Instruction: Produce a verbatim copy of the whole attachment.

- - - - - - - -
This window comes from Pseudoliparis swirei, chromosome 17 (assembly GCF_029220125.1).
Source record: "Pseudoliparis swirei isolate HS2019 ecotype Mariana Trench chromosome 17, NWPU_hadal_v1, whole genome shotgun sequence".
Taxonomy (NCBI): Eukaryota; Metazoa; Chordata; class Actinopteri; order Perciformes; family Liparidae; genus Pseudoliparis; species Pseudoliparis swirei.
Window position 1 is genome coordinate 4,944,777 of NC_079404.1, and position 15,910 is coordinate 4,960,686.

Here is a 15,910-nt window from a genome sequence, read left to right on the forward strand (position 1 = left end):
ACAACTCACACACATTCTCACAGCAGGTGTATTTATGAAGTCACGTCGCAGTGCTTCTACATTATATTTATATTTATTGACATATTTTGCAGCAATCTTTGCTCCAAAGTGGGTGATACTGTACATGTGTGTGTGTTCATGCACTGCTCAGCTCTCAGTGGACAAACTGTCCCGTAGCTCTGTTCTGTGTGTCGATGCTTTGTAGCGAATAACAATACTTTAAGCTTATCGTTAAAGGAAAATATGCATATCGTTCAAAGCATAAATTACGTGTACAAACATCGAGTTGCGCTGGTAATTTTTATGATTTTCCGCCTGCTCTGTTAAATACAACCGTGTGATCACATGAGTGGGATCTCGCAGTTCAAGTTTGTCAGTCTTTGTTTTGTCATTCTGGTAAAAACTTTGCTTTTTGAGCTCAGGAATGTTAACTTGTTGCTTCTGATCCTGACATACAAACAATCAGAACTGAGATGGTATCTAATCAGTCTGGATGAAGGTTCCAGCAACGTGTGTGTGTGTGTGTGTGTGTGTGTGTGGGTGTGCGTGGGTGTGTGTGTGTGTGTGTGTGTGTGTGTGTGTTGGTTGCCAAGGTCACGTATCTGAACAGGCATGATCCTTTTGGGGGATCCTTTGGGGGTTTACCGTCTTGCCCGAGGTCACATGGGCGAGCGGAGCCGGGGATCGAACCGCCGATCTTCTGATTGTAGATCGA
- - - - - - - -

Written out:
This window comes from Pseudoliparis swirei, chromosome 17 (assembly GCF_029220125.1).
Source record: "Pseudoliparis swirei isolate HS2019 ecotype Mariana Trench chromosome 17, NWPU_hadal_v1, whole genome shotgun sequence".
Taxonomy (NCBI): Eukaryota; Metazoa; Chordata; class Actinopteri; order Perciformes; family Liparidae; genus Pseudoliparis; species Pseudoliparis swirei.
Window position 1 is genome coordinate 4,944,777 of NC_079404.1, and position 15,910 is coordinate 4,960,686.

Here is a 15,910-nt window from a genome sequence, read left to right on the forward strand (position 1 = left end):
ACAACTCACACACATTCTCACAGCAGGTGTATTTATGAAGTCACGTCGCAGTGCTTCTACATTATATTTATATTTATTGACATATTTTGCAGCAATCTTTGCTCCAAAGTGGGTGATACTGTACATGTGTGTGTGTTCATGCACTGCTCAGCTCTCAGTGGACAAACTGTCCCGTAGCTCTGTTCTGTGTGTCGATGCTTTGTAGCGAATAACAATACTTTAAGCTTATCGTTAAAGGAAAATATGCATATCGTTCAAAGCATAAATTACGTGTACAAACATCGAGTTGCGCTGGTAATTTTTATGATTTTCCGCCTGCTCTGTTAAATACAACCGTGTGATCACATGAGTGGGATCTCGCAGTTCAAGTTTGTCAGTCTTTGTTTTGTCATTCTGGTAAAAACTTTGCTTTTTGAGCTCAGGAATGTTAACTTGTTGCTTCTGATCCTGACATACAAACAATCAGAACTGAGATGGTATCTAATCAGTCTGGATGAAGGTTCCAGCAACGTGTGTGTGTGTGTGTGTGTGTGTGTGTGGGTGTGCGTGGGTGTGTGTGTGTGTGTGTGTGTGTGTGTGTGTTGGTTGCCAAGGTCACGTATCTGAACAGGCATGATCCTTTTGGGGGATCCTTTGGGGGTTTACCGTCTTGCCCGAGGTCACATGGGCGAGCGGAGCCGGGGATCGAACCGCCGATCTTCTGATTGTAGATCGA